The Standard Working Hours Committee (“SWHC”) was set up in April 2013 to advise on standard working hours and related issues. In January 2017, the SWHC submitted a proposal recommending the Hong Kong government focus on affording protection to lower-income employees.

In June 2017, the Executive Council of Hong Kong passed a proposal that requires employers of employees who earn HK$11,000 or less per month to (a) enter into written employment contracts which include terms on working hours and overtime remuneration agreements; and (b) to compensate their employees overtime wages at a rate no less than the regular wages.

The trade unionists criticize the coverage of the proposal as too narrow and that the Government has twisted the concept of standard working hours. The unions have repeatedly demanded a standard working week of 40 to 44 hours with an overtime rate of 1.5 times the regular wages. However, the current proposal is estimated to benefit approximately 550,000 part-time and fulltime workers only (accounting for about 14 per cent of the total workforce in Hong Kong). As low-income workers do not have much bargaining power, the employers may use the employment contract to legitimise the long working hours. All in all, the proposed framework does not appear to have any substantial meaning.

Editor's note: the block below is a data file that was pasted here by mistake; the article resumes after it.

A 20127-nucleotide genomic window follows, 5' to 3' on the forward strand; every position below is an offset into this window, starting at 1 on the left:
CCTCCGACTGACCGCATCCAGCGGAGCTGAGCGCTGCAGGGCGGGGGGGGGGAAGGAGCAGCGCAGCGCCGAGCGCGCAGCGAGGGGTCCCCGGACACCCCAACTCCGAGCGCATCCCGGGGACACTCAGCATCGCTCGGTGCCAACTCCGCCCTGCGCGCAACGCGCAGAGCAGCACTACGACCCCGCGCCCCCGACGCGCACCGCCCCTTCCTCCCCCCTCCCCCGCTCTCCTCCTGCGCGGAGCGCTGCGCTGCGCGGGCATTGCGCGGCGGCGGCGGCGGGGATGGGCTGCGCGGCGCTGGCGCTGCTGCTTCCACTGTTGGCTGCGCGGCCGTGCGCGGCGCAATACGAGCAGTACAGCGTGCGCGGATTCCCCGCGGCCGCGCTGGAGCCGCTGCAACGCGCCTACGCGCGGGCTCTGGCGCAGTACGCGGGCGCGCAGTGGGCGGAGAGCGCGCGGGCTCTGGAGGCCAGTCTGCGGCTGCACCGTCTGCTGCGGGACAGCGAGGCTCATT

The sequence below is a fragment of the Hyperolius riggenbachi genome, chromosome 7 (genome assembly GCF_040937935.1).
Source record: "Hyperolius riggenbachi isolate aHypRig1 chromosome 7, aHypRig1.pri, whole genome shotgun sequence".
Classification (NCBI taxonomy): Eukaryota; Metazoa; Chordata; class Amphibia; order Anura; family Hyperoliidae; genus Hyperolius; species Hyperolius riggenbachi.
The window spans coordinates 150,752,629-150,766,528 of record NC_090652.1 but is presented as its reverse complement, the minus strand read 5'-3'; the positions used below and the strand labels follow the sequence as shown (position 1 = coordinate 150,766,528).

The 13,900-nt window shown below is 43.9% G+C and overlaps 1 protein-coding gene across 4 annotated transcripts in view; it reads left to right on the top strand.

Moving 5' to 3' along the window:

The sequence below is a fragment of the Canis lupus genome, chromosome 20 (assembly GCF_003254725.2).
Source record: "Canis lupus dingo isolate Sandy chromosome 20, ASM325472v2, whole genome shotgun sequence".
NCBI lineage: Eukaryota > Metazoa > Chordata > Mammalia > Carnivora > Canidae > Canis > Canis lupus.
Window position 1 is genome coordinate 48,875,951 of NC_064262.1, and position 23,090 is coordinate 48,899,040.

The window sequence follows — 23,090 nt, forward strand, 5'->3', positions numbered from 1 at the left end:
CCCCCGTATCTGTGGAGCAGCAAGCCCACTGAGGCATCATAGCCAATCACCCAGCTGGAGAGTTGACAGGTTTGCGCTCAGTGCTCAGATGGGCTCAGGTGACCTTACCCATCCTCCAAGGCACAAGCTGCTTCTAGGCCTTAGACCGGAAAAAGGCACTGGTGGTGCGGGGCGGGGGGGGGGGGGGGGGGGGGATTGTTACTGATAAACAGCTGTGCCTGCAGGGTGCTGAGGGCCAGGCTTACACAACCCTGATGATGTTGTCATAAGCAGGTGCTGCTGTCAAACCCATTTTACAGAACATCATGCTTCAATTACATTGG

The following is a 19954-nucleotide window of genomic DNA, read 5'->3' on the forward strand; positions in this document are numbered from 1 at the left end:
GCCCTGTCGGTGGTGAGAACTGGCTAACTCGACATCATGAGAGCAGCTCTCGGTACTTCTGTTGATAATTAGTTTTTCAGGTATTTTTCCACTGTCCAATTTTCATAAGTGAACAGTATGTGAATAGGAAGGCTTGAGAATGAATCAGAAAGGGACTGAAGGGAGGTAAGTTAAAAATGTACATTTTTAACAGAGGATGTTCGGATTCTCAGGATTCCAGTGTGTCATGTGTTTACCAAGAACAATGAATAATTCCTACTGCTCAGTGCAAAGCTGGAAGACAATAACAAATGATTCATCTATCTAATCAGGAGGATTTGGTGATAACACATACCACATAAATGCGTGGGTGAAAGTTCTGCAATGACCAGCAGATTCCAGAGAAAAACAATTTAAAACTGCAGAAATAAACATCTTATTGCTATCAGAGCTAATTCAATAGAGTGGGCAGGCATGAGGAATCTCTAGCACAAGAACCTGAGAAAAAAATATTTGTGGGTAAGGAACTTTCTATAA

In response to the comments raised by the unions, the Labour Department said that the proposal would be a useful first step for standard working hours and if it is implemented, the framework would be reviewed after two years. It is envisaged that a bill for the standard working hours proposal may be ready in 2018 and if the bill is passed, the expected implementation date would be in 2020 or 2021.